Electrostatic Potential – Definition, SI Unit and Formula


What is Electrostatic Potential?

The amount of work done to move a unit charge from a reference point to a specific point inside the field without producing an acceleration.

Electric Potential Formula

V = k \frac{q}{r}
V = electric potential
k = Coulomb constant
q = charge
r = distance of separation
Electrostatic Potential
Electrostatic Potential

SI Unit of Electrostatic Potential

The SI unit of electrostatic potential is volt.

SI unit of electrostatic potential volt
Other units statvolt
Symbol of electrostatic potential V or φ
Dimensional formula ML2T3I-1

We know that central forces are conservative in nature i.e., work done on any particle moving under the influence of conservative forces does not depend on path taken by the particle but depends on initial and final positions of the particle.

Electrostatic force given by Coulomb’s law is also a central force like gravitational force and is conservative in nature.

For conservative forces, work done on particle undergoing displacement can be expressed in terms of the potential energy function.

Electrostatic Potential

Work done per unit test charge is characteristic of the electric field associated with the charge configuration. This leads to the idea of electrostatic potential V due to a given charge configuration.

Work done by external force in bringing a unit positive charge from point R to P

where VP and VR are the electrostatic potentials at P and R, respectively.

Work done by an external force in bringing a unit positive charge from infinity to a point = electrostatic potential (V) at that point.

In other words, the electrostatic potential (V) at any point in a region with electrostatic field is the work done in bringing a unit positive charge (without acceleration) from infinity to that point.

SI unit of Potential difference is Volt. 1V=1Nm C-1.

Potential Due to a Point Charge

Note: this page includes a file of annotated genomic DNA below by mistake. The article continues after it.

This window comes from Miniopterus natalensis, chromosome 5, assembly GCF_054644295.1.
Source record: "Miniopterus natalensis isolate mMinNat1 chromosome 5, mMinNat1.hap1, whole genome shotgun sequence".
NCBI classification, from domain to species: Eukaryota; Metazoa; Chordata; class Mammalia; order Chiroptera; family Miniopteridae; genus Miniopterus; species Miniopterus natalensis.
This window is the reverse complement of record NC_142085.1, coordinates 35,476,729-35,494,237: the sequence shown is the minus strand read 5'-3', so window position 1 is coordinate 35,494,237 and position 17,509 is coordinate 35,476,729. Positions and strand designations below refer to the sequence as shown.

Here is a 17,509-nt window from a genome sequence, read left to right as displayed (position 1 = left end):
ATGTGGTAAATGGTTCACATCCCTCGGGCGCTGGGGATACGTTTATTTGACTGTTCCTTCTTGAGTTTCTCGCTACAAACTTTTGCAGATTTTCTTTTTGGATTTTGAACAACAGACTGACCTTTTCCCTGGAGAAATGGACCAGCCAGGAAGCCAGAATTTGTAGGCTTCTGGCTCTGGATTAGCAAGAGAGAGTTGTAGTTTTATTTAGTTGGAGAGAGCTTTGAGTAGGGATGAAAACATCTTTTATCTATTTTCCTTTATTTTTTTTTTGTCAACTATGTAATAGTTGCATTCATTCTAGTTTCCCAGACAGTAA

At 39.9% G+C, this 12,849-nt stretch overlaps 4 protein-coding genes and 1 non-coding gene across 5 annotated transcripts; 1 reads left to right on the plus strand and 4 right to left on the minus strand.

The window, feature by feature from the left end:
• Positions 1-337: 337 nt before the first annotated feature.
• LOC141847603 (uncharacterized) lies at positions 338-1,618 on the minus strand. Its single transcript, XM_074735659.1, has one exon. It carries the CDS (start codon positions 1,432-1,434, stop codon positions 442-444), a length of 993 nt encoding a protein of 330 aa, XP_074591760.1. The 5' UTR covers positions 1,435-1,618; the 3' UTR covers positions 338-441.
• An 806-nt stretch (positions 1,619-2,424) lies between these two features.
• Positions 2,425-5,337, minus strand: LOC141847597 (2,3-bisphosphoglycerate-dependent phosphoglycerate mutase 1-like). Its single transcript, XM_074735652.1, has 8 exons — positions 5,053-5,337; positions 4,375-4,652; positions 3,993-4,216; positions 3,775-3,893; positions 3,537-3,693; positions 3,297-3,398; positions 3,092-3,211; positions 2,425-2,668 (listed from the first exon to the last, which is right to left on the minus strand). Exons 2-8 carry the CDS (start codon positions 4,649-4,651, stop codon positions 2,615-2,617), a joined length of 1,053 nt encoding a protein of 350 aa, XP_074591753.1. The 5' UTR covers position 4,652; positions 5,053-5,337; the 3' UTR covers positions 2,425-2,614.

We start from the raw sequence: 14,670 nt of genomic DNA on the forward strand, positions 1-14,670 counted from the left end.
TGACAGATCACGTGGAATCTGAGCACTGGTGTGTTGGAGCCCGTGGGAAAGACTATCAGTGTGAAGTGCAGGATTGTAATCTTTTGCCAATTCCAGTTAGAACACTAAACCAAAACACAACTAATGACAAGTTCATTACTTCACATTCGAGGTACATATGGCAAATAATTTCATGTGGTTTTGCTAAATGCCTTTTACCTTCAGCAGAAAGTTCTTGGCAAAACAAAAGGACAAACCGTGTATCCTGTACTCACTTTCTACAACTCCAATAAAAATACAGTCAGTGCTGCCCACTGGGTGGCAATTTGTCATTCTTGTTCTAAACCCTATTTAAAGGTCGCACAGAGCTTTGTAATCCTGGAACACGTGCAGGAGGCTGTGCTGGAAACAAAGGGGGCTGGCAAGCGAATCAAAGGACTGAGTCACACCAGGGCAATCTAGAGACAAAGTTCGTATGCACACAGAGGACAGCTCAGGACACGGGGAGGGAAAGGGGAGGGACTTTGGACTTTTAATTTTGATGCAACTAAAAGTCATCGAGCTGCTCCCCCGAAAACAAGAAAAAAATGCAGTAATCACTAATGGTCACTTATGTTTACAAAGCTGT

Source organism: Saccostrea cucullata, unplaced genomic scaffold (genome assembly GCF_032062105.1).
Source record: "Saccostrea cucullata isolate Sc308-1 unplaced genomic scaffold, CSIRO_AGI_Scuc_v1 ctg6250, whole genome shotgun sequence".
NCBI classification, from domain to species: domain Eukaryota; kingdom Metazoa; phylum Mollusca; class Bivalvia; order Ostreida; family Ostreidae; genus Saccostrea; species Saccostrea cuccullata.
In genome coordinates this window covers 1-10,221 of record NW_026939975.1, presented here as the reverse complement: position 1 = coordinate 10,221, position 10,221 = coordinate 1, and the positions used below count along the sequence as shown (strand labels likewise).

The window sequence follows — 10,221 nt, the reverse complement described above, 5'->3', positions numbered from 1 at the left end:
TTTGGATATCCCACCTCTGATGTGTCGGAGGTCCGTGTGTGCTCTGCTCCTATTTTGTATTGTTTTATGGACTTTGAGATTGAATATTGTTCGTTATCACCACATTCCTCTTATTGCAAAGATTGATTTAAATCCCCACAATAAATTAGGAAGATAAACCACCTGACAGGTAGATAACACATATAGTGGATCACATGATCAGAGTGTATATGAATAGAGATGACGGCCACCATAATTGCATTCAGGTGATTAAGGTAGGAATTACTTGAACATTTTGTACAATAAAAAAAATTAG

Consider a point charge Q at the origin. For Q > 0, the work done against the repulsive force on the test charge is positive. Choose a convenient path along the radial direction from infinity to the point P.

At some intermediate point P′ on the path, the electrostatic force on a unit positive charge is

where rˆ′ is the unit vector along OP′. Work done against this force from r′ to r′ + ∆r′ is

The negative sign appears because for ∆r′ < 0, ∆W is positive. Total work done (W) by the external force is obtained by integrating from r′ = ∞ to r′ = r,

This, by definition, is the potential at P due to the charge Q

Figure below shows how the electrostatic potential ( ∝ 1/r) and the electrostatic field ( ∝ 1/r2) varies with r.

Potential Due to an Electric Dipole

Take the origin at the center of the dipole. Since the potential is related to the work done by the field, the electrostatic potential also follows the superposition principle. Thus, the potential due to the dipole is the sum of potentials due to the charges q and –q.

where r1 and r2 are the distance of the point from q and –q, respectively.

Now, by geometry,

Take r much greater than a (r ≫ a) and retain terms only up to the first order in a/r


Using the Binomial theorem and retaining terms up to the first order in a/r; obtain,

Using Equations and p = 2qa, we get


where is the unit vector along the position vector OP. The electric potential of a dipole is then given by

The equation is approximately true only for distances large compared to the size of the dipole so that higher order terms in a/r are negligible. For a point dipole p at the origin,

From Eq. the potential on the dipole axis (θ= 0, π) is given by

(Positive sign for θ= 0, negative sign for θ= π.) The potential in the equatorial plane (θ= π/2) is zero.

  1. The potential due to a dipole depends not just on r but also on the angle between the position vector r and the dipole moment vector p.
  2. The electric dipole potential falls off, at large distance, as 1/r2, not as 1/r, characteristic of the potential due to a single charge

Potential due to a system of charges

Consider a system of charges q1, q2,…, qn with position vectors r1, r2,…, rn relative to some origin. The potential V1 at P due to the charge q1 is

where r1P is the distance between q and P. Similarly, the potential V2 at P due to q2 and due to q are given by

where r2P and r3P are the distances of P from charges qand q3, respectively; and so on for the potential due to other charges.

By the superposition principle, the potential V at P due to the total charge configuration is the algebraic sum of the potentials due to the individual charges

The electric field outside the shell is as if the entire charge is concentrated at the centre. Thus, the potential outside the shell is given by

where q is the total charge on the shell and R its radius. The electric field inside the shell is zero. This implies that potential is constant inside the shell (as no work is done in moving a charge inside the shell), and, therefore, equals its value at the surface, which is

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